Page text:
Word on the street is that the Saugatuck fire station may move down the street.
The Riverside Avenue firehouse — located between Bridge Square and The Whelk, which looks like it’s been there since horses pulled fire wagons — is being considered for relocation a few yards north, near the VFW.
But — contrary to the fears of some local residents — the new site is not the small Riverside Park.
It’s 427 Riverside Avenue, next door. The town owns that vacant lot.
In fact, says Fire Chief Andrew Kingsbury, the parcel was purchased in the 1970s with the intention of building a new fire station there. Instead, an addition was built at the current site.
Kingsbury would love the Saugatuck firehouse to remain where it is, on the river across from Phase II of the Gault redevelopment. “It’s a real cool place,” he says.
But it’s not deep enough for modern vehicles. Plus, it’s in a flood zone. During Hurricane Sandy, firefighters built a berm to protect generators and equipment. Still, the station suffered $15,000 damage.
The vacant lot at 427 Riverside Avenue.
Kingsbury says the town engineer has looked at the vacant lot at 427 Riverside. However, he notes, “we haven’t really started the process yet.”
That has not stopped area residents from creating a website: “Save Riverside Park.” The site warns of the destruction of “an oasis for Westport residents.”
Presumably that won’t happen if the firehouse is built not at the park, but next door. However, concerns about increased noise and “traffic pollution” would no doubt remain.
The website offers an alternative: Luciano Park.
I’m not so sure. That’s been an important (and green) part of Saugatuck since the turn of the century — the 20th century.
Luciano Park is home to a playground and softball field. It was also the site of the long-running Italian Festival, and a short-lived antiques market.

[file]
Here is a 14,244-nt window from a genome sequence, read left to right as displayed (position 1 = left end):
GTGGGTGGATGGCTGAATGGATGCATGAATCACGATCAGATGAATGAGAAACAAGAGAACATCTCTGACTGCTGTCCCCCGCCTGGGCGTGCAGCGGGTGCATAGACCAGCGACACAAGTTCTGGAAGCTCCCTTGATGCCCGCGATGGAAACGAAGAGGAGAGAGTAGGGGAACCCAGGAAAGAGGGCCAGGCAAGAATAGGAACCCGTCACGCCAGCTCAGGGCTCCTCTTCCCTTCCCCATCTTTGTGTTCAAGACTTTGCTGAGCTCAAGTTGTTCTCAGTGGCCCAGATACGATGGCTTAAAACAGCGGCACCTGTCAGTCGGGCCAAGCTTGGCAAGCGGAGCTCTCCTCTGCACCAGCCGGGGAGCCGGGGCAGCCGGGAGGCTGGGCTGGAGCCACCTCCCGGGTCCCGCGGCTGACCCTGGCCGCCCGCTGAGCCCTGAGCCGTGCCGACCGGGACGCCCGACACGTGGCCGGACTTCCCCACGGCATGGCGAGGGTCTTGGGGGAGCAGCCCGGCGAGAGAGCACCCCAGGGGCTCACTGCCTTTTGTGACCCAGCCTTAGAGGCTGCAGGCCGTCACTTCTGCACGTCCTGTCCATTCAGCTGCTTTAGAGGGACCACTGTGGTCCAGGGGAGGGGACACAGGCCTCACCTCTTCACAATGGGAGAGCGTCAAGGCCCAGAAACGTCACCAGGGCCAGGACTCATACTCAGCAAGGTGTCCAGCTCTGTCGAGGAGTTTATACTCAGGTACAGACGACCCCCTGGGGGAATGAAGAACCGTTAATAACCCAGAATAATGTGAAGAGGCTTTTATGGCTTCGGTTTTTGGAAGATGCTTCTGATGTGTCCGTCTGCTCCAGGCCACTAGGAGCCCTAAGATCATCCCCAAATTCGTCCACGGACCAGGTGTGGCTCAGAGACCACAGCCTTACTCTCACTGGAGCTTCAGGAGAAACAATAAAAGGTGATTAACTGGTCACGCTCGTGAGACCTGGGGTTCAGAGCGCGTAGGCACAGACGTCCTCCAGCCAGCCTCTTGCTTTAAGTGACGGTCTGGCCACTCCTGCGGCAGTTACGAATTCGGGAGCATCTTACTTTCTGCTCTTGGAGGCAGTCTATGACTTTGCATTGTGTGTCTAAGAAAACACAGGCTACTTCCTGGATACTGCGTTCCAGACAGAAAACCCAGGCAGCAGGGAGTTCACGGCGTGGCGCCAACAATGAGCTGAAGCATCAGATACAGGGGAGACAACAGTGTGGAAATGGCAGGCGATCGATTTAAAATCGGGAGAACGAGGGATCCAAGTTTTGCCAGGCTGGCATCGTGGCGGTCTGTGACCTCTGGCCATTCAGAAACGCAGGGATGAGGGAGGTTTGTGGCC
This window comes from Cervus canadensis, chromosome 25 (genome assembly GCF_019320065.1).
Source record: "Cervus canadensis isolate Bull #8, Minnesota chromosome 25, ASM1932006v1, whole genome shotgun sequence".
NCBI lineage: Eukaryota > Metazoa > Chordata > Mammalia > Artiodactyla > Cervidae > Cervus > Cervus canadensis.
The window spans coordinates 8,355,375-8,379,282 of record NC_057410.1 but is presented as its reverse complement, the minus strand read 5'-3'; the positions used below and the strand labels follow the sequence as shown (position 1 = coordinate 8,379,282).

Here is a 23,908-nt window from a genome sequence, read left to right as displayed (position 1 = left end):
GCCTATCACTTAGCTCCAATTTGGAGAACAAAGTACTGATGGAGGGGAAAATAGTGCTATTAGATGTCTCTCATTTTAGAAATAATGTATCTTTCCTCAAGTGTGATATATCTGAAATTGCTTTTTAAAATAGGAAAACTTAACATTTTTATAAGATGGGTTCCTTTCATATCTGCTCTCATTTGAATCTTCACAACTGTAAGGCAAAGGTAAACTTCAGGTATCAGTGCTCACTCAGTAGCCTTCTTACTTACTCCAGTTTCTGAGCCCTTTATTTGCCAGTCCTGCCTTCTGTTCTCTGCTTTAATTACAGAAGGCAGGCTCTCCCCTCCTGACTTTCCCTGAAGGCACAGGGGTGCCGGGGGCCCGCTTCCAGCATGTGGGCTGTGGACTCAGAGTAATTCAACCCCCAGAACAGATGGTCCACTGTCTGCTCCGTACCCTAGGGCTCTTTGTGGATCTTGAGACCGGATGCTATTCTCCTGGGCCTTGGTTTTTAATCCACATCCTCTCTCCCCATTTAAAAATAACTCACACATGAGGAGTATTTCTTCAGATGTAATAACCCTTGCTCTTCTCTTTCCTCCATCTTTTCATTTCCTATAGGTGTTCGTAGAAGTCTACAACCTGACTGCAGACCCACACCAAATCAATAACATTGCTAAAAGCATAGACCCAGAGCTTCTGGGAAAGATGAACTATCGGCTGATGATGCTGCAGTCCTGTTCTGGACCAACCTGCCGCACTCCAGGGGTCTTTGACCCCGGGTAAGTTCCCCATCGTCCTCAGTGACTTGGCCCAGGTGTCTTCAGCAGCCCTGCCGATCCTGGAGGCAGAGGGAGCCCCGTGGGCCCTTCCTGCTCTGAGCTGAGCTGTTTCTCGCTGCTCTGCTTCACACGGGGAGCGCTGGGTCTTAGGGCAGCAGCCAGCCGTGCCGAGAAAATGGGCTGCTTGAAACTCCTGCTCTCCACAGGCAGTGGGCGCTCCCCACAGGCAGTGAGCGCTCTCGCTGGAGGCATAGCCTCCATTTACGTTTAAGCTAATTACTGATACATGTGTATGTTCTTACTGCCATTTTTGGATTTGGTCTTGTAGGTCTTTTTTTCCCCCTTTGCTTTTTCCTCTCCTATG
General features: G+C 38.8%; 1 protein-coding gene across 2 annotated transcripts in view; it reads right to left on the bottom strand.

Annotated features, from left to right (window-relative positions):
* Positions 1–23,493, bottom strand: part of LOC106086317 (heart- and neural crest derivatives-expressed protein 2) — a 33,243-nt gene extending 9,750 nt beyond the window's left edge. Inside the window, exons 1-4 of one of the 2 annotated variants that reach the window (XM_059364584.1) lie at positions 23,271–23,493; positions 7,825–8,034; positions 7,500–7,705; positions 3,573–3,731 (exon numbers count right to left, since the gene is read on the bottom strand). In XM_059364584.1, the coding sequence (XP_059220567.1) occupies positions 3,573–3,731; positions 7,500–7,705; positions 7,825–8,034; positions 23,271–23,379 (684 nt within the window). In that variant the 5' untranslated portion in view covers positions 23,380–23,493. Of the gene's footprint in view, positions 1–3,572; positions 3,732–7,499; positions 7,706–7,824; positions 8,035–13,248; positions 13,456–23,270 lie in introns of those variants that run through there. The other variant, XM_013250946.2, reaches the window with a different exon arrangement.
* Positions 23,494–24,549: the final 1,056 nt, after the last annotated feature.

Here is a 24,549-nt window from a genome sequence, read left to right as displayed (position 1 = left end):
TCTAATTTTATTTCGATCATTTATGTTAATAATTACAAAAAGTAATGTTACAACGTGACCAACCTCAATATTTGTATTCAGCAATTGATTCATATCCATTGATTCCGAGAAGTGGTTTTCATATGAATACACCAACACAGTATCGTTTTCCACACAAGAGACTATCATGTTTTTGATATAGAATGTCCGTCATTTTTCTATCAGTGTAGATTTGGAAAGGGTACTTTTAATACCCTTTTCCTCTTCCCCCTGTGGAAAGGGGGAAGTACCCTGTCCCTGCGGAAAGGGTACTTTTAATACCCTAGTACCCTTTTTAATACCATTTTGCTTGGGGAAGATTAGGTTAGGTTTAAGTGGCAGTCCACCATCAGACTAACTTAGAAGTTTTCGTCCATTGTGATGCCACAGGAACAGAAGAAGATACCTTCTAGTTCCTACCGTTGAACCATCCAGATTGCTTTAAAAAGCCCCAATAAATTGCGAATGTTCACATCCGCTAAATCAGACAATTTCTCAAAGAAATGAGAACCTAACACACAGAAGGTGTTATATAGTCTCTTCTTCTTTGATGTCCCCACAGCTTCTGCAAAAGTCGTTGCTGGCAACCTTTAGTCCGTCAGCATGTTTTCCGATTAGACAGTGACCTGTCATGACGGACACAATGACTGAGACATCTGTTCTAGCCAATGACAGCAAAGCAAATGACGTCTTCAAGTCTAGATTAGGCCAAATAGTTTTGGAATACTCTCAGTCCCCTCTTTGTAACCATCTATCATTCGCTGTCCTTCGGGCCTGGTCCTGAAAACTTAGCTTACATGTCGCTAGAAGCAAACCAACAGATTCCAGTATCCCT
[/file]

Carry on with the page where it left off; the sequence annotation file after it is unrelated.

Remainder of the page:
The website points to Luciano Park’s proximity to I-95 — a frequent destination for fire calls — as one more reason to put the station there. I’d argue that the added distance from Riverside Avenue — especially to the southbound entrance ramp — is negligible.
If all this sounds as if I’m pro-firehouse-at-427 Riverside: I’m not. But I would not want to see it at Luciano Park, either.
What I would like to see is a robust discussion of the future of the Saugatuck fire station. Click “Comments” to add your thoughts. Remember: please use your real, full name. And it would help to add where you live, so we can better understand where you are coming from.
He’s Westport’s newest — and unlikeliest — folk hero.
Who would have thought a fire inspector, giving daily post-hurricane briefings on a high school radio station, would develop such a cult following?
Westporters listened in — to loop after endless loop — just to hear his reassuring voice.
They learned important information (like generator safety) along with trivia (the difference between flotsam and jetsam*).
No one wants another natural disaster. But when it comes, Nate Gibbons’ soothing, articulate voice — packing tons of news and practical ideas into every sentence, leavened with just enough light humor to make life bearable — will be the first place Westport turns.
Here is how remarkable Nate Gibbons is: His work as Westport Fire Department public information officer — sitting in on Emergency Operations Center meetings, then conveying everything discussed by professionals to stressed-out Westporters in clear, easy-to-understand paragraphs — is not his only job.